• Under this budget, we are still spending less that we did before the recession per student, teachers are still underpaid, and we have seven thousand fewer teaching assistants than we did in 2008.
  • Instead of prioritizing education, Republicans are undercutting our kids and it’s our economy that will suffer as North Carolina falls farther and farther behind other states and competitors like China and India. 

In addition to education, the GOP budget fails to provide for critical areas of need for rural North Carolina - including broadband and economic development..

  • Governor Cooper's budget invests $20 million to expand access to broadband and improve the economy of rural North Carolina, while the Republican budget would spend $250,000 on state IT bureaucrats.
  • Cooper proposed $30 million for a ready-sites program to attract new jobs to rural areas. The Republican budget leaves rural areas behind, choosing to spend only $2 million on ready-sites.

The GOP budget also wastes money on projects of the extreme right:

  • The Republican budget spends $1.3 million on an anti-abortion advocacy group that masquerades as a provider of health services to women, pushing dangerous and misleading propaganda on vulnerable women.
  • The GOP spends $40 million on private school vouchers which send tax dollars to unaccountable private and religious schools.

 

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While Republicans haggle over minor budget differences, neither offers “real competition” to the Cooper plan

Though there are several key sticking points between House and Senate versions of the budget that need to be negotiated, neither version holds a candle to the Cooper plan. As the Raleigh News & Observer said, Cooper’s budget offers a “better vision” for North Carolina.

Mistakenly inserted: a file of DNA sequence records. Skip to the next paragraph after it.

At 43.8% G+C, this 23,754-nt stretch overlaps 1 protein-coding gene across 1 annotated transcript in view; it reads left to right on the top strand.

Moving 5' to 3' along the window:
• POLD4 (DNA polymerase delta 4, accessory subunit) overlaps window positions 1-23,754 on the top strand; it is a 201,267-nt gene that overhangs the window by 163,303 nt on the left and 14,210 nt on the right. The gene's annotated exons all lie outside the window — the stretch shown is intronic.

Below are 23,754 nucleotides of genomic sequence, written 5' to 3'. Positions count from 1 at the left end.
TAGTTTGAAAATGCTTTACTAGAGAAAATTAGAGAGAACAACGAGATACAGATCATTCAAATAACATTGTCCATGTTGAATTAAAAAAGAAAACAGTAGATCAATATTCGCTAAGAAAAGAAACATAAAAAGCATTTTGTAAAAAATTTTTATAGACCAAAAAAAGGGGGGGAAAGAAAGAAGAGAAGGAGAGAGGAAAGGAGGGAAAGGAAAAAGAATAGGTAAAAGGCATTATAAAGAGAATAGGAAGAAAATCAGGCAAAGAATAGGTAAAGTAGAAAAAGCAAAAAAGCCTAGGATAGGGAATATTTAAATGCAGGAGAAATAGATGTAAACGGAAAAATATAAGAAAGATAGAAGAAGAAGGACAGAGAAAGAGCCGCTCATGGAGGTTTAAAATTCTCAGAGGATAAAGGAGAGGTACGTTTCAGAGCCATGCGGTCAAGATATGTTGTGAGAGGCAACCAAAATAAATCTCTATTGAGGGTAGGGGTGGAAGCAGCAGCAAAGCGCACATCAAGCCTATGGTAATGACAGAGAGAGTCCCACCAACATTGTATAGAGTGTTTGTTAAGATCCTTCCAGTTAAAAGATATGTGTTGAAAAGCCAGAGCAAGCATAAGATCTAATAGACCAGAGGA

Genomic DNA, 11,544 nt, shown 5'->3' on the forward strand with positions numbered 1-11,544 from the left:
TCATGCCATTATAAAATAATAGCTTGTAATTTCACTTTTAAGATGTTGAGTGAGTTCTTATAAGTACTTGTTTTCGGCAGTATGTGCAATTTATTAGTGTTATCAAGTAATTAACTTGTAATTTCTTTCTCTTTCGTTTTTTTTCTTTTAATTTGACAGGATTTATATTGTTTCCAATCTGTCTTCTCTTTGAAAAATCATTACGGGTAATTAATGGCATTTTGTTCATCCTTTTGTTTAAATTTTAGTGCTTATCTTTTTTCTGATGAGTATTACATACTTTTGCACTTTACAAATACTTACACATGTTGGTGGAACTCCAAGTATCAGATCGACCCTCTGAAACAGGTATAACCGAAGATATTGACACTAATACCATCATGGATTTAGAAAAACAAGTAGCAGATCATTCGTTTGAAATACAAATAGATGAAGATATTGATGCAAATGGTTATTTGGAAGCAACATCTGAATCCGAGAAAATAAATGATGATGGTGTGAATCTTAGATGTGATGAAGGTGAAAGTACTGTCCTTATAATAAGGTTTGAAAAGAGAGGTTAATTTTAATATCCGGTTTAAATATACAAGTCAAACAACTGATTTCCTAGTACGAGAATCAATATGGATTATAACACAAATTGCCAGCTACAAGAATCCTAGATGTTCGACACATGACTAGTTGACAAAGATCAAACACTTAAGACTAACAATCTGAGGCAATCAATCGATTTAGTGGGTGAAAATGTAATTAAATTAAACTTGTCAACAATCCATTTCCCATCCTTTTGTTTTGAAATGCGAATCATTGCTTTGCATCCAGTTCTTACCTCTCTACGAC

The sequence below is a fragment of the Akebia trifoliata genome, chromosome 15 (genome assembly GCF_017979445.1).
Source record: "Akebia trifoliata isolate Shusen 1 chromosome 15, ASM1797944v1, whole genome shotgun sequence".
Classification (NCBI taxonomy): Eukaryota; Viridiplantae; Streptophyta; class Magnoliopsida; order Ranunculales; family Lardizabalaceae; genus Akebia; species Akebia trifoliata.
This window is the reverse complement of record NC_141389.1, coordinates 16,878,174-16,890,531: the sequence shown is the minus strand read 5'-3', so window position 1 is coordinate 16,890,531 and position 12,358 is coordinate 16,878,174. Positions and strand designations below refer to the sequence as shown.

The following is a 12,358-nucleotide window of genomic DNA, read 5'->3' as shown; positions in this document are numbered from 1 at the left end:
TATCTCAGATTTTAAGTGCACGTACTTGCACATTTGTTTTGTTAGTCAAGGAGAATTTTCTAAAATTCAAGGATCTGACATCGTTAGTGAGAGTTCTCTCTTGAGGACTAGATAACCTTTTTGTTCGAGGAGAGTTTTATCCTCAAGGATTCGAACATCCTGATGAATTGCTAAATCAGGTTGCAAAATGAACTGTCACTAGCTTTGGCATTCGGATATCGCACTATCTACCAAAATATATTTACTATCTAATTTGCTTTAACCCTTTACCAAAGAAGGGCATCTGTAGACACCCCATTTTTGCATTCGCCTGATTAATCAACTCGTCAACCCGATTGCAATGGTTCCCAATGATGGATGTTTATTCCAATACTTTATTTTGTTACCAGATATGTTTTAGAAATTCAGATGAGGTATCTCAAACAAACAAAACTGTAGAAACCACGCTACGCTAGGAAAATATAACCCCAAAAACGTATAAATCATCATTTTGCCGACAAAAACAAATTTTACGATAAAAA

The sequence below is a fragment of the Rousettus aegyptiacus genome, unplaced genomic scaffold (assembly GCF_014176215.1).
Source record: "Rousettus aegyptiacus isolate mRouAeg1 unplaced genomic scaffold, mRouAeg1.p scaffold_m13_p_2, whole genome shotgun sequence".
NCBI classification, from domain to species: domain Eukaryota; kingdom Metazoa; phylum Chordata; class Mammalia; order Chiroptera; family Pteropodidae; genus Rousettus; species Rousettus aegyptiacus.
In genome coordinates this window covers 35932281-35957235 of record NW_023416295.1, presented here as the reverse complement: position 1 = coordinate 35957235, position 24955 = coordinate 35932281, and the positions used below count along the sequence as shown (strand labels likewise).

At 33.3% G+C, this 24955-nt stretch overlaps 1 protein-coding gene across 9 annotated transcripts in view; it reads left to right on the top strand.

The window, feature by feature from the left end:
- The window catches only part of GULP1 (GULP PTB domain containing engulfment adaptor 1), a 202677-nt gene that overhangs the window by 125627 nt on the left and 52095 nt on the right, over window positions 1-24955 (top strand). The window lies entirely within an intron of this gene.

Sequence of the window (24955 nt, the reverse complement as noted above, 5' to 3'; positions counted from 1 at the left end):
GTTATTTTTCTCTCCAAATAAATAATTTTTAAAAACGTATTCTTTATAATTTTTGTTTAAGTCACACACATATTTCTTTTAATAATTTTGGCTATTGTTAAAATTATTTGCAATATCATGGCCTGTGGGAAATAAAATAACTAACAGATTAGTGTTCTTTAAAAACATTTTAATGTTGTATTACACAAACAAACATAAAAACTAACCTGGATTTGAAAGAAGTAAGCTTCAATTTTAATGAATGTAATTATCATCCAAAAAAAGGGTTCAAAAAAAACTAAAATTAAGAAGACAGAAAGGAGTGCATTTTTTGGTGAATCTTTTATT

Benefits for state retirees

The Senate budget provides no cost-of-living adjustment for retired state employees, and the House version includes only a one-time bonus of 1.6 percent.  When House Democrats tried to increase the cost-of-living adjustment for state retirees with an annual adjustment of 2 percent, Speaker Moore successfully tabled the amendment. With the House “adamant” to include the retiree bonus in the final budget, cost of living adjustments might become a sticking point between chambers.

Wind farm moratorium

The wind farm moratorium could be a deal breaker as the House might not have enough votes to override a Cooper veto if the final budget contains a moratorium. The Senate’s version of the budget includes a three-year moratorium on wind farms. Several key members of the House, including Rep. Bob Steinburg, said they could not support a budget with a wind energy moratorium. 

School construction grants

The chambers do not agree on the greatest needs in education funding. The Senate’s budget included a $75 million fund that would help pay for school repair and construction in poor counties. The House directs more money toward financial aid for college students and K-12 buses instead.

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House Budget: First Take

The House's budget posted just after 10:30pm this evening. You can find the bill text here and the committee report here.  We'll have more on the House budget by tomorrow.

Key Points

  • A budget tells you a lot about someone’s values and the House budget makes it obvious that Republicans in Raleigh value tax giveaways for billionaires over investing in our future.
  • The House budget fails to match Gov. Cooper’s concrete plan to raise teacher pay to the national average, make community college tuition free for high school graduates, expand access to broadband, and give law enforcement real tools to fight the opioid crisis.
  • Just like the Senate, the House budget pales in comparison to Gov. Cooper’s proposed plan.